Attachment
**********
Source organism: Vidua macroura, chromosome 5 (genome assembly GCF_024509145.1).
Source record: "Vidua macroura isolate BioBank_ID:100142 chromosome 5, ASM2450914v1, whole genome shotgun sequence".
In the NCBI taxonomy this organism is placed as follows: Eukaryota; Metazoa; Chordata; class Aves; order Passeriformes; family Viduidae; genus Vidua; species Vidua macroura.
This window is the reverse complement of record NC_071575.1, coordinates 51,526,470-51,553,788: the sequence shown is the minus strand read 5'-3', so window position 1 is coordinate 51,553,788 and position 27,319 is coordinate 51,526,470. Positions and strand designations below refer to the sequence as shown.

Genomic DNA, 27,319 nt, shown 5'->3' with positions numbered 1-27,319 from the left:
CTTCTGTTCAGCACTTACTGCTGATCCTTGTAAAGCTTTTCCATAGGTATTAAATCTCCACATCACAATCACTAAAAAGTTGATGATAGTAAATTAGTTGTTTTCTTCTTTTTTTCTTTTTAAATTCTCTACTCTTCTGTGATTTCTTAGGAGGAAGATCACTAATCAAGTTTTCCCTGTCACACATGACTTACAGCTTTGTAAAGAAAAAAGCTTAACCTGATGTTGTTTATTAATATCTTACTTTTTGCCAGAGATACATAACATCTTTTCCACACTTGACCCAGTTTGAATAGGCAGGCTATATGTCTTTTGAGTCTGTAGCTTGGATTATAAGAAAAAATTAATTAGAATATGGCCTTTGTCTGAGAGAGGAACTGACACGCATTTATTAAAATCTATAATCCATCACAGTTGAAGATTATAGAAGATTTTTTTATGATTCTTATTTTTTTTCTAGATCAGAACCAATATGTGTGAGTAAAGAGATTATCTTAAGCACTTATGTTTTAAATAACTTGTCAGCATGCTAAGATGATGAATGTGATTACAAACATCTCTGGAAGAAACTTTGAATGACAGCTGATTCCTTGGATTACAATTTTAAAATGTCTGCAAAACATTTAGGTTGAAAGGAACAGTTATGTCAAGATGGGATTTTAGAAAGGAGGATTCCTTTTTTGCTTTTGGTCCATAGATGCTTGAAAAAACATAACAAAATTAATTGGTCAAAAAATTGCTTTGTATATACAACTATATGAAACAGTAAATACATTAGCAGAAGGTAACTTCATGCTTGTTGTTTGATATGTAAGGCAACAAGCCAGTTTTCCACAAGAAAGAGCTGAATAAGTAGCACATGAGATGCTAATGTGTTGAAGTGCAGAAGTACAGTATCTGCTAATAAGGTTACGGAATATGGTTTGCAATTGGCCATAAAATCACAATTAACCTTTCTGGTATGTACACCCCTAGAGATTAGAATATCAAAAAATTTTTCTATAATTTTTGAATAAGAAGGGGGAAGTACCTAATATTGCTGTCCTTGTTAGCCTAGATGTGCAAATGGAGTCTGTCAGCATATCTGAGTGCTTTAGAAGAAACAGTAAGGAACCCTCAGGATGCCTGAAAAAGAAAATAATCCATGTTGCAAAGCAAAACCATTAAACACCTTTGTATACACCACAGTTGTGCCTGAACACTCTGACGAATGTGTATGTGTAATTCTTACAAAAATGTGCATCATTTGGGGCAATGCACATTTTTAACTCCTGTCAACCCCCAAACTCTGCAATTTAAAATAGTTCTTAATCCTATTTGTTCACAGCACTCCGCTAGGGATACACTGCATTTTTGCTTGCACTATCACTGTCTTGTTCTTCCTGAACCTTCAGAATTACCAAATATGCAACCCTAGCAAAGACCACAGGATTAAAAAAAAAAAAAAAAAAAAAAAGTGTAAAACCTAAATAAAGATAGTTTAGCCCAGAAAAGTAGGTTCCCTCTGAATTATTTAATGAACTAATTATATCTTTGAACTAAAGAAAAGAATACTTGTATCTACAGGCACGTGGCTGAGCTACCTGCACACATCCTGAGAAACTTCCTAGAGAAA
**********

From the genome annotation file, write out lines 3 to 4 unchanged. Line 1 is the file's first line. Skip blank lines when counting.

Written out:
In the NCBI taxonomy this organism is placed as follows: Eukaryota; Metazoa; Chordata; class Aves; order Passeriformes; family Viduidae; genus Vidua; species Vidua macroura.
This window is the reverse complement of record NC_071575.1, coordinates 51,526,470-51,553,788: the sequence shown is the minus strand read 5'-3', so window position 1 is coordinate 51,553,788 and position 27,319 is coordinate 51,526,470. Positions and strand designations below refer to the sequence as shown.